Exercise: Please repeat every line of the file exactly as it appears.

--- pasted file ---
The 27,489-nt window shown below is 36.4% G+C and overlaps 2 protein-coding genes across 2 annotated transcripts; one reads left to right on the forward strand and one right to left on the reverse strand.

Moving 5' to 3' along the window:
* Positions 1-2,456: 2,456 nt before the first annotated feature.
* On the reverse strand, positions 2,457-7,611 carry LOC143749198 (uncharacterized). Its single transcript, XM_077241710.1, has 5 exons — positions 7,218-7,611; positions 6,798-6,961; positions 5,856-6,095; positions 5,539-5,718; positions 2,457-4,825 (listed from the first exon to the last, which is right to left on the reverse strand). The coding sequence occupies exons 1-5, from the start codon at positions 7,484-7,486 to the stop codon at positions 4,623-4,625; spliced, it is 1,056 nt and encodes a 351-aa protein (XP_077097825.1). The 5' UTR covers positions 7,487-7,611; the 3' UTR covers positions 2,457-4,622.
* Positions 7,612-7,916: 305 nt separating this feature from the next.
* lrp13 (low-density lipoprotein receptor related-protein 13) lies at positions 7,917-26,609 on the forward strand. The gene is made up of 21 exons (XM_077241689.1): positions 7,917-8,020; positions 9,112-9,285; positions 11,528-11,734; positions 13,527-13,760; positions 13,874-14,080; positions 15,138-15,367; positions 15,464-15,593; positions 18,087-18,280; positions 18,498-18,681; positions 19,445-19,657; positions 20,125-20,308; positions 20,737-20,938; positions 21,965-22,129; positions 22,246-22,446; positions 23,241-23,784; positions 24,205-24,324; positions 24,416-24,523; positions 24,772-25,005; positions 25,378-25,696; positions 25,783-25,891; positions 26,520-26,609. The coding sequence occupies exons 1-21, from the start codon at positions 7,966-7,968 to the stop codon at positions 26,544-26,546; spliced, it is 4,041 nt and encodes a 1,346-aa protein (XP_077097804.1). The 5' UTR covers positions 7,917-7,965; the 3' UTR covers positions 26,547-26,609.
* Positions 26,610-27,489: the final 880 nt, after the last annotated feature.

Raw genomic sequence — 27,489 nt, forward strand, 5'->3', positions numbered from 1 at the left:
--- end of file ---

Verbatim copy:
The 27,489-nt window shown below is 36.4% G+C and overlaps 2 protein-coding genes across 2 annotated transcripts; one reads left to right on the forward strand and one right to left on the reverse strand.

Moving 5' to 3' along the window:
* Positions 1-2,456: 2,456 nt before the first annotated feature.
* On the reverse strand, positions 2,457-7,611 carry LOC143749198 (uncharacterized). Its single transcript, XM_077241710.1, has 5 exons — positions 7,218-7,611; positions 6,798-6,961; positions 5,856-6,095; positions 5,539-5,718; positions 2,457-4,825 (listed from the first exon to the last, which is right to left on the reverse strand). The coding sequence occupies exons 1-5, from the start codon at positions 7,484-7,486 to the stop codon at positions 4,623-4,625; spliced, it is 1,056 nt and encodes a 351-aa protein (XP_077097825.1). The 5' UTR covers positions 7,487-7,611; the 3' UTR covers positions 2,457-4,622.
* Positions 7,612-7,916: 305 nt separating this feature from the next.
* lrp13 (low-density lipoprotein receptor related-protein 13) lies at positions 7,917-26,609 on the forward strand. The gene is made up of 21 exons (XM_077241689.1): positions 7,917-8,020; positions 9,112-9,285; positions 11,528-11,734; positions 13,527-13,760; positions 13,874-14,080; positions 15,138-15,367; positions 15,464-15,593; positions 18,087-18,280; positions 18,498-18,681; positions 19,445-19,657; positions 20,125-20,308; positions 20,737-20,938; positions 21,965-22,129; positions 22,246-22,446; positions 23,241-23,784; positions 24,205-24,324; positions 24,416-24,523; positions 24,772-25,005; positions 25,378-25,696; positions 25,783-25,891; positions 26,520-26,609. The coding sequence occupies exons 1-21, from the start codon at positions 7,966-7,968 to the stop codon at positions 26,544-26,546; spliced, it is 4,041 nt and encodes a 1,346-aa protein (XP_077097804.1). The 5' UTR covers positions 7,917-7,965; the 3' UTR covers positions 26,547-26,609.
* Positions 26,610-27,489: the final 880 nt, after the last annotated feature.

Raw genomic sequence — 27,489 nt, forward strand, 5'->3', positions numbered from 1 at the left: